Legislative Update: Mission KS – Interior Inspections for Single Family Rental Housing

Legislative Update: City of Mission meeting on 06/20/17 regarding interior inspections for single family rental housing units

Information from MAREI Members Beth Kasper & Kim Donaway

History:

Last summer, the state of Kansas passed Senate Bill 366 which states “No city or county shall adopt, enforce or maintain a residential property licensing ordinance or resolution which includes a requirement for periodic interior inspections of privately owned residential property…)

The city of Mission currently reuqires the licening of Rental Property.

In 2007, the following changes were made to the City of Mission Rental Ordinance:

Type of Building Annual Licensing Interior Inspection

Interior inspection of Apartment 0 Complexes  Were to be conducted on 5% of the units annually  at at cost of $10 per inspections plus any unit could be inspected if the Tenant Requested the city inspect.

Single Family Units were to be inspected only at the request of the tenant.

Current Situation:
Although there is no specific problem, the City is trying to be proactive and is exploring options to expand the inspection requirement to all rental properties in the City.

• Require inspections of all single-family rental units on a 3-year rotation

• Allow for Single Family Rental units to be inspected at the time of tenant change as a substitute for other annual required inspections

The entire text of the proposed ordinance changes can be viewed at:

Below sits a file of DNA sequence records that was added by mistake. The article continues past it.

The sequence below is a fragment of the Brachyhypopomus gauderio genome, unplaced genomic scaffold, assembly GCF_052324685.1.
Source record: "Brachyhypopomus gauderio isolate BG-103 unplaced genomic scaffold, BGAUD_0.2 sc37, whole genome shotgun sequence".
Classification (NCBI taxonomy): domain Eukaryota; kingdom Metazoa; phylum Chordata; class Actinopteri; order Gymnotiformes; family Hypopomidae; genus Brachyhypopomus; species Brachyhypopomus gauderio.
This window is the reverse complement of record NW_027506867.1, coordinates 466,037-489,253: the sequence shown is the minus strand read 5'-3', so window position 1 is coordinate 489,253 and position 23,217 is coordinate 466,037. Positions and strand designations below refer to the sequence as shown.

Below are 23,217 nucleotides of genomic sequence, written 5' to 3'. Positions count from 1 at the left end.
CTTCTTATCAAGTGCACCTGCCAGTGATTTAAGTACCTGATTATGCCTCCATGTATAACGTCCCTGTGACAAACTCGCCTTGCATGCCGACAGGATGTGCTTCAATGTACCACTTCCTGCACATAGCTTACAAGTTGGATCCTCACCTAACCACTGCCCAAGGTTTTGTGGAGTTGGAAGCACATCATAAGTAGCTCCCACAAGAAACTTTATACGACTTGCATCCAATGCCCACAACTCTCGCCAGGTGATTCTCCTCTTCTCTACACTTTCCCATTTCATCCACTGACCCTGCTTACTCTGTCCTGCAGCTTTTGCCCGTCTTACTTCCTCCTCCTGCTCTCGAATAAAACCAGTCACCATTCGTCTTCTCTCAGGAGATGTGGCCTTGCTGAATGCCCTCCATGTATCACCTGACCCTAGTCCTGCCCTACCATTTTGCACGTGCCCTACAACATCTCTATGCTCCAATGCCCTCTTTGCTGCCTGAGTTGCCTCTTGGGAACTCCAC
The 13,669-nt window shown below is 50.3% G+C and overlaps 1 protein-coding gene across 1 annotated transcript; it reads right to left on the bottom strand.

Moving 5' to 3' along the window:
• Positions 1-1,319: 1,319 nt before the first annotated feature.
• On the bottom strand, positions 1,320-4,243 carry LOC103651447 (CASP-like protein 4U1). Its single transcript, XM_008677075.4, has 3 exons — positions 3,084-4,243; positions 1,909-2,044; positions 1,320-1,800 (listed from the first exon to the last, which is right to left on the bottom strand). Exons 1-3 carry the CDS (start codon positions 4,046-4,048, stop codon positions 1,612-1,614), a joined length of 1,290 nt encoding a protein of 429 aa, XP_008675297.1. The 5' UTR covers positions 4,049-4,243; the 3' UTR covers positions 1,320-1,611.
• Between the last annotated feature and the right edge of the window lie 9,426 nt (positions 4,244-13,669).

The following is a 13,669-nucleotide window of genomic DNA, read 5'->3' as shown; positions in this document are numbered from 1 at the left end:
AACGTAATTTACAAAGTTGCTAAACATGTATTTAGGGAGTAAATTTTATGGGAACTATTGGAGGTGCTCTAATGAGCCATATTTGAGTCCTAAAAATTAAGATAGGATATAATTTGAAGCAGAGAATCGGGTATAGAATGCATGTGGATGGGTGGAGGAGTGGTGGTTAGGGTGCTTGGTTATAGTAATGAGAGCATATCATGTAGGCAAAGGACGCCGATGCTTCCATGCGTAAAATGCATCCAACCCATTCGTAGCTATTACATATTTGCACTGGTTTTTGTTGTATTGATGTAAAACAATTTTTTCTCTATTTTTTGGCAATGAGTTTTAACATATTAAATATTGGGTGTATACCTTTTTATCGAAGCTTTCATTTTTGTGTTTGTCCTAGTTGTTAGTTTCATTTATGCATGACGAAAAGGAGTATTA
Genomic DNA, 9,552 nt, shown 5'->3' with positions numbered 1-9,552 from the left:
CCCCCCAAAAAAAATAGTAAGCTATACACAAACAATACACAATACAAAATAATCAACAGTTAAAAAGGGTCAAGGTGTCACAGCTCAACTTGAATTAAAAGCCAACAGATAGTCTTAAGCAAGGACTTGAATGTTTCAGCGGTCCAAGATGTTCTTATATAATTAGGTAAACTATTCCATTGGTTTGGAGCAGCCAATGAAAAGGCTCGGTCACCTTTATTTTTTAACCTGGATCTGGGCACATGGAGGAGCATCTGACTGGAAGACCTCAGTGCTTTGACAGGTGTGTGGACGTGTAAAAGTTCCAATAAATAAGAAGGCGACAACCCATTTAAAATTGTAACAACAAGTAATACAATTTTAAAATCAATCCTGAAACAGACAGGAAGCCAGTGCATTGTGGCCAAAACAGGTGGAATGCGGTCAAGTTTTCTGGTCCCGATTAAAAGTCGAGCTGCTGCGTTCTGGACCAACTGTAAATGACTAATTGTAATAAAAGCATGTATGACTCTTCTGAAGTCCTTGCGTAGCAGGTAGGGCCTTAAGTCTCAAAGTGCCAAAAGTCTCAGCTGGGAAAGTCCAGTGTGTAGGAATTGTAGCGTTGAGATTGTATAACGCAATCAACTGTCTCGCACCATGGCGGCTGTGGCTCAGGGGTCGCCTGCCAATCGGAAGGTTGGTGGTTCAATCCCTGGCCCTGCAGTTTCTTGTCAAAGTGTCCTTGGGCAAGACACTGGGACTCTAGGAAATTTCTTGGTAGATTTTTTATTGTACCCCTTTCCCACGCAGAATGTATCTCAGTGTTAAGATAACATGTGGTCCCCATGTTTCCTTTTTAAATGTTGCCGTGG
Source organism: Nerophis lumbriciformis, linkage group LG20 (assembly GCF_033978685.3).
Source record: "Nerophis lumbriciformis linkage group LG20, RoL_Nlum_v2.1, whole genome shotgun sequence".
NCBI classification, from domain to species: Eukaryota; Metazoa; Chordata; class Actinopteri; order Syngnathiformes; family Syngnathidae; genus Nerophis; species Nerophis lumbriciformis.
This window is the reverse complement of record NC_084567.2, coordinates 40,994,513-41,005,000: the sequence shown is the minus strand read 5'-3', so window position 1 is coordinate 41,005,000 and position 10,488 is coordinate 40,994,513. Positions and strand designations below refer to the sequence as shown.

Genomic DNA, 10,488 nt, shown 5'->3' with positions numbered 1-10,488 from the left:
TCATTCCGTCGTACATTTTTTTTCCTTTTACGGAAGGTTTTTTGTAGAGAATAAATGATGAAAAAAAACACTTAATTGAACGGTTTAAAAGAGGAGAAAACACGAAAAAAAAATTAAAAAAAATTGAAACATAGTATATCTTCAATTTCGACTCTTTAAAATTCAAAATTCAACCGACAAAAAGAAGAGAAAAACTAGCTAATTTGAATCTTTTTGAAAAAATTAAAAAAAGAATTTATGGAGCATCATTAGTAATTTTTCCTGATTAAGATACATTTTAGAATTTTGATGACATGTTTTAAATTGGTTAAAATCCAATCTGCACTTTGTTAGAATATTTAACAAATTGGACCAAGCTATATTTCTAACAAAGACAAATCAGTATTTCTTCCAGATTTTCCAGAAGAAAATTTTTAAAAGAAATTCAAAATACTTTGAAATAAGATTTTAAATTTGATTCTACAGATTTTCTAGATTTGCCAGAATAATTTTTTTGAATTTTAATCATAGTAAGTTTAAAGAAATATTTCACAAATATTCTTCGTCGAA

http://www.missionks.org/…/RentalDwellingsCode1705051824061…

Responses by the Community:

• Although the City has good intent to protect the life, health and safety of their tenants, there are a few problems that make these changes inappropriate.

• These changes will affect less than 6% of the total housing units in the City of Mission

• These changes are in direct violation of the Kansas Senate Bill, basically making the City a target for court cases.

• There is no formal appeal process and will make the Landlord bear the cost of a third-party opinion that may be ignored by the City.

• There is no clear process to determine fault. If the violation is a result of actions taken by the tenant, the landlord is still at fault.

• There were only 5 actual complaints that were acted on in the last year. This represents .09% of the housing units. And, the tenant had the right to ask for an interior inspection.

• Landlords are the owners of last resort. Mostly, landlords view a property as an investment and will work to improve and maintain the property.

• Bad Landlords will always be bad landlords. They are expert at finding loopholes and beating the law. Licensing and inspections does not get rid of them.

• Homeowner occupied housing units will still violate the building codes without a way for resolution. This represents 51% of the total housing units.

Suggested Changes by the Community:
• Interior inspections between tenants
• Tenants ability to request interior inspections (currently in place)
• Exterior inspections

Upcoming Meetings:
• 07/05/17 – Report back to Community Development Committee
• August – Council consideration of proposed changes
• October – Communicate changes and implementation to Landlords
• January – Begin Inspections

More Information

  1. Mission Rental License Application
  2. Mission’s Current Multi-Family Rental Checklist
  3. Text of Proposed Changes
  4. Copy of Presentation on Changes